There are three main significant digits rules that every student needs to keep in mind when performing calculations and determining the number of significant figures in a number:

- Non-zero digits are always significant.
- Zeros between non-zero digits are significant.
- A zero or zeros at the end of a non-decimal or a decimal are significant.

Significant digits (figures) are the digits that contribute to the accuracy of the value and help round numbers correctly.

** Example 1**: in the number

**45032**all digits are significant since 0 is between other non-zero digits.

In order to round this number to the first significant digit, we look at the first significant digit **4** and then at the value of the digit next to it **5**. Since the value of the digit next to the first significant digit is 5 or higher, rounding to the first significant digit would be **up**: *5000*.

** Example 2**: in the number 0.000745 zeros are not significant. The first significant digit here is

**7**and the last is

**5**. Rounding this number to the first significant digit would mean taking

**7**, looking at the digit next to it,

**4**, and since

**4**is less than

**5**, then the number is rounded

**down**:

*0.000700*. Note that now the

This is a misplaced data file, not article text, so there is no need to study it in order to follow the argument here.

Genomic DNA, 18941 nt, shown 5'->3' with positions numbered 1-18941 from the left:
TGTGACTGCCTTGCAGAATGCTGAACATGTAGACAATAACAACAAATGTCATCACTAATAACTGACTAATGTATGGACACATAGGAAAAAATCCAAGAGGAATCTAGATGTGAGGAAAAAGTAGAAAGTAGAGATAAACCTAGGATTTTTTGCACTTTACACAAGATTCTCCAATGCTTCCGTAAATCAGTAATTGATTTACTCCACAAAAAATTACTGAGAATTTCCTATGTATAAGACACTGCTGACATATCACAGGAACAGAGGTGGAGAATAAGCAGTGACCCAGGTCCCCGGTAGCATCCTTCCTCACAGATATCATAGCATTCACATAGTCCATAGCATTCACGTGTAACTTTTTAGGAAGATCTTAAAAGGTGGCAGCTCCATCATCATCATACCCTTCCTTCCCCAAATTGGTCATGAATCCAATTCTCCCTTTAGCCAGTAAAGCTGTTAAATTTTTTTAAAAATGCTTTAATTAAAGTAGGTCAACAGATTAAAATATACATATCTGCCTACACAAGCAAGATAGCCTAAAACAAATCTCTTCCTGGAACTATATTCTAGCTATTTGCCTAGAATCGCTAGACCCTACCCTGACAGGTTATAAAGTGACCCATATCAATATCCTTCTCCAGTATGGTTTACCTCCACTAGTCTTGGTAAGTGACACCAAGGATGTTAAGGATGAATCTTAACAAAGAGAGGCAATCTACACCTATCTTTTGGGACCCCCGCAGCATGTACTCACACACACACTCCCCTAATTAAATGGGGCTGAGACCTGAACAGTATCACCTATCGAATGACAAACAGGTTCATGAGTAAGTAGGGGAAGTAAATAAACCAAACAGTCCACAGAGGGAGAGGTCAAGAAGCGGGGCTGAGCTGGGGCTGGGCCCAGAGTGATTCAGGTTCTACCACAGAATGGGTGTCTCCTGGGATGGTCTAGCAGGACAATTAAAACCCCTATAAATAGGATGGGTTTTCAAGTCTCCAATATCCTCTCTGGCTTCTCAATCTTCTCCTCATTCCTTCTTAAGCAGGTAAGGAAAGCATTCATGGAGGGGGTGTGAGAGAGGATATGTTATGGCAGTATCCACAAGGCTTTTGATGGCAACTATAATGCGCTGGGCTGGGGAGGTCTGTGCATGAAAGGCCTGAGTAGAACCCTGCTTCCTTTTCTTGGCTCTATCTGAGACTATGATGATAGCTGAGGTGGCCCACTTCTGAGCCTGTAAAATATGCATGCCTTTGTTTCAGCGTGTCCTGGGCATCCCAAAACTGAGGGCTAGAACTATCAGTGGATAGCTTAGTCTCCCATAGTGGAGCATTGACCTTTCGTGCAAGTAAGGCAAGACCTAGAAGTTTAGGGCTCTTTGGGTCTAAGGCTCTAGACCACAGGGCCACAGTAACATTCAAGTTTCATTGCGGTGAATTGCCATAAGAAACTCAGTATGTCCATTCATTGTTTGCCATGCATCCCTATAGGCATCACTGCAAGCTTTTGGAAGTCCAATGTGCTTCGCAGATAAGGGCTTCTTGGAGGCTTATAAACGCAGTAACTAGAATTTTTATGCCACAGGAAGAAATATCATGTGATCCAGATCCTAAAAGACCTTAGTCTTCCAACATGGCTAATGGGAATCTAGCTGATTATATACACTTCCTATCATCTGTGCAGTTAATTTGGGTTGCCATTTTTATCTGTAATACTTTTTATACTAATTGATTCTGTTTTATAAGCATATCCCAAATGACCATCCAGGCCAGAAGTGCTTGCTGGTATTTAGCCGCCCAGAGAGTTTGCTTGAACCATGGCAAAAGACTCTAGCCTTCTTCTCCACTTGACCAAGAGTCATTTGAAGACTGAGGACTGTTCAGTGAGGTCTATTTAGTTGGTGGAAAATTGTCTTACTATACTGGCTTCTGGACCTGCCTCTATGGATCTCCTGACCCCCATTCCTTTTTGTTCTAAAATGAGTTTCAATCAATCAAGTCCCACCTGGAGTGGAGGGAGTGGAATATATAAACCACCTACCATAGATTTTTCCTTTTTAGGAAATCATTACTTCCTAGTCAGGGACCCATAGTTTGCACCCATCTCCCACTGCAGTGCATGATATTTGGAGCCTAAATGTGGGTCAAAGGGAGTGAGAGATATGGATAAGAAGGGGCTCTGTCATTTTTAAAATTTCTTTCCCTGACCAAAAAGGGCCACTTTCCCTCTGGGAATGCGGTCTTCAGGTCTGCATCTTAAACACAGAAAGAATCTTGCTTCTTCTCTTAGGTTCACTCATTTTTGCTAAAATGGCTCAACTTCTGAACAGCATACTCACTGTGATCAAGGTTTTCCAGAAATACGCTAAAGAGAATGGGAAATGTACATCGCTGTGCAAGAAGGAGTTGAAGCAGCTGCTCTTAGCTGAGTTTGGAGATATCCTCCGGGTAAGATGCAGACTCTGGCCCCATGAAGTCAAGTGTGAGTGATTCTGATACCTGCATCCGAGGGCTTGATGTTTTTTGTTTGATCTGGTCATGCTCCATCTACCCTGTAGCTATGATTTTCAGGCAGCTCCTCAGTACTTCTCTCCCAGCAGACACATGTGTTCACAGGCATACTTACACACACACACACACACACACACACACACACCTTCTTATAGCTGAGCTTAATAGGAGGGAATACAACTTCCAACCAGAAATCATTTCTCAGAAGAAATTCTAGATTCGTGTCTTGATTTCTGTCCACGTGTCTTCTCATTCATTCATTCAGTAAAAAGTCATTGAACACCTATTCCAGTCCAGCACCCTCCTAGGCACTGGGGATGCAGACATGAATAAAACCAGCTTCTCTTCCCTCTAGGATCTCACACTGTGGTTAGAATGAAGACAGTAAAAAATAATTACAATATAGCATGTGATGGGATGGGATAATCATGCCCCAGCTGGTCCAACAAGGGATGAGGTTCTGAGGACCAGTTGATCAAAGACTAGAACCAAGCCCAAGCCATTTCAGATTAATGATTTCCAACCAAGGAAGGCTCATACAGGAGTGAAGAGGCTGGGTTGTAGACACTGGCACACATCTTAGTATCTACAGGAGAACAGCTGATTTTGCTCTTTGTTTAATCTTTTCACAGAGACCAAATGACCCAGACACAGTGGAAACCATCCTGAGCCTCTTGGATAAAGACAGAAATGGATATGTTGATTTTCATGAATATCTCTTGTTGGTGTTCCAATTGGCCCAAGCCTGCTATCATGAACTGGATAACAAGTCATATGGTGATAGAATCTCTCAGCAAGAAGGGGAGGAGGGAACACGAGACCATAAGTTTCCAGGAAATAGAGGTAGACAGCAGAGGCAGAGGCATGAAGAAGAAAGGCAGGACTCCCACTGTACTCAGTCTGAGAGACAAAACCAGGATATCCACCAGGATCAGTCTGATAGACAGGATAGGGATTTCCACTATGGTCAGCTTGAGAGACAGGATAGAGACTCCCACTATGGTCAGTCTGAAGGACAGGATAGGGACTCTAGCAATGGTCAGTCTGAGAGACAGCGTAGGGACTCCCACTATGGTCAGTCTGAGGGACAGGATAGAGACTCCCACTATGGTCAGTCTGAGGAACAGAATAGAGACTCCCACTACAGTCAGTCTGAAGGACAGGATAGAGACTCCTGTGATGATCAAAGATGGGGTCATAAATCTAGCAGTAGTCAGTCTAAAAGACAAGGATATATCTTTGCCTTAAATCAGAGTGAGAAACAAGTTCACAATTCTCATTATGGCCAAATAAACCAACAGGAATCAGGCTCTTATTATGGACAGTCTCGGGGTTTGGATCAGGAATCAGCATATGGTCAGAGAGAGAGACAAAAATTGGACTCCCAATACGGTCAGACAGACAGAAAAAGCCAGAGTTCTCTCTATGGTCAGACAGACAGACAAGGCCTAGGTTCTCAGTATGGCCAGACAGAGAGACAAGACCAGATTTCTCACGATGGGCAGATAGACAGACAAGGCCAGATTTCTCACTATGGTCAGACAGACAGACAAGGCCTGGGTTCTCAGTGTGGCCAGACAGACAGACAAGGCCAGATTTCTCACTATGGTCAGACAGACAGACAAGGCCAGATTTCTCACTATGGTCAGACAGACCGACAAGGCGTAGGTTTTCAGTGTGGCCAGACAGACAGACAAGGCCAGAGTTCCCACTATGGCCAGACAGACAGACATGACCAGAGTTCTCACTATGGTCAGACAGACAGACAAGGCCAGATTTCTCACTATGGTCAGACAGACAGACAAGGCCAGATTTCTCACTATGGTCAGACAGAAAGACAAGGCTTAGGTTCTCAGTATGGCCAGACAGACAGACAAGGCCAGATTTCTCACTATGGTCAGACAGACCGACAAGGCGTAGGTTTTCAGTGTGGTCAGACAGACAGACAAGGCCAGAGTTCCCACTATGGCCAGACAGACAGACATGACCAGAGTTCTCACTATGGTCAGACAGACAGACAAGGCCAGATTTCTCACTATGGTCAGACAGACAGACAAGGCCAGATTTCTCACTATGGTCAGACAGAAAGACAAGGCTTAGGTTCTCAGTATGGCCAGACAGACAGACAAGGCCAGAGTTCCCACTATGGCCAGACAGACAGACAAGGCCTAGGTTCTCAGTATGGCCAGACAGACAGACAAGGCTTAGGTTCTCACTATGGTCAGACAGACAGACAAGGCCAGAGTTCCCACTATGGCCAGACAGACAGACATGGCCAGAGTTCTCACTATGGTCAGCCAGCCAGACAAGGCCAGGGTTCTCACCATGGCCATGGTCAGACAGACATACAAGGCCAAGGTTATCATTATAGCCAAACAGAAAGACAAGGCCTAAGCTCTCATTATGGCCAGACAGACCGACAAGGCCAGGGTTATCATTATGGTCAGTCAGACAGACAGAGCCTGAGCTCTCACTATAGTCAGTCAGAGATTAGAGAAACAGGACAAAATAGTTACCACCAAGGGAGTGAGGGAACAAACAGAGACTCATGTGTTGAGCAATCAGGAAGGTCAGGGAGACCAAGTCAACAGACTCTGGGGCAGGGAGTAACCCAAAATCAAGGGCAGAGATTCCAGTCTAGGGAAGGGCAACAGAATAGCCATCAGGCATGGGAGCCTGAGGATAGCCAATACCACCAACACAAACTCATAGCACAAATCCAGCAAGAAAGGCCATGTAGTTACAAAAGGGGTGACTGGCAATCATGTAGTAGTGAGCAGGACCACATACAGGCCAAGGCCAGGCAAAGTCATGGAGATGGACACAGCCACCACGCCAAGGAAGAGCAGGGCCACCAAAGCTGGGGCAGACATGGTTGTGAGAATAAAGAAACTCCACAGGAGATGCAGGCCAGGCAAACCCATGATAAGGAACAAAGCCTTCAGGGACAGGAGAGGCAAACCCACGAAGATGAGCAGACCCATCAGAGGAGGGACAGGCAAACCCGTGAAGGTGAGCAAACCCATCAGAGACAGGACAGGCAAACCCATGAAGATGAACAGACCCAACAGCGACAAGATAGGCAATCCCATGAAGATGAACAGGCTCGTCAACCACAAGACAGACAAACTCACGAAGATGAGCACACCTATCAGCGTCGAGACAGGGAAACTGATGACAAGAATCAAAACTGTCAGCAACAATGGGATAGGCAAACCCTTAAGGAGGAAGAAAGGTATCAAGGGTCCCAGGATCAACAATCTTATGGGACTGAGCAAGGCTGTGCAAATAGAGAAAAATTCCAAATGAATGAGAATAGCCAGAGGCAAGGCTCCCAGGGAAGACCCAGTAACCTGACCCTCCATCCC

**zeros**following the

**7**are significant, because they show the value of the number more accurately.

** Example 3**: when multiplying and dividing numbers, check how many significant digits each number has.

45.23 has 4 significant digits

2.1 has 2 significant digits.

The final answer (the product or the quotient of the two numbers) will have the **least** number of significant figures within any number in the problem.

So, if we multiplied 45.23 and 2.1 we would keep **two** significant digits in the answer.

** Example 4**: when adding and subtracting numbers, check how many significant digits exist in the decimal part of each number. Then add/subtract the numbers as usual and in the sum/difference keep the least number of significant figures from each number in the problem in the decimal portion of the answer.

**67.03** has **2** significant digits in the decimal portion

**6.483** has **3** significant digits in the decimal portion

When added together, the answer would contain** 2** significant digits in the decimal portion.

The importance of significant figures was established in the 18th century A.D., when scientists realized the need to have more accurate solutions and made a connection between rounding and the incorrect final results. A German mathematician Carl Friedrich Gauss studied how significant digits rules were affecting the calculations.

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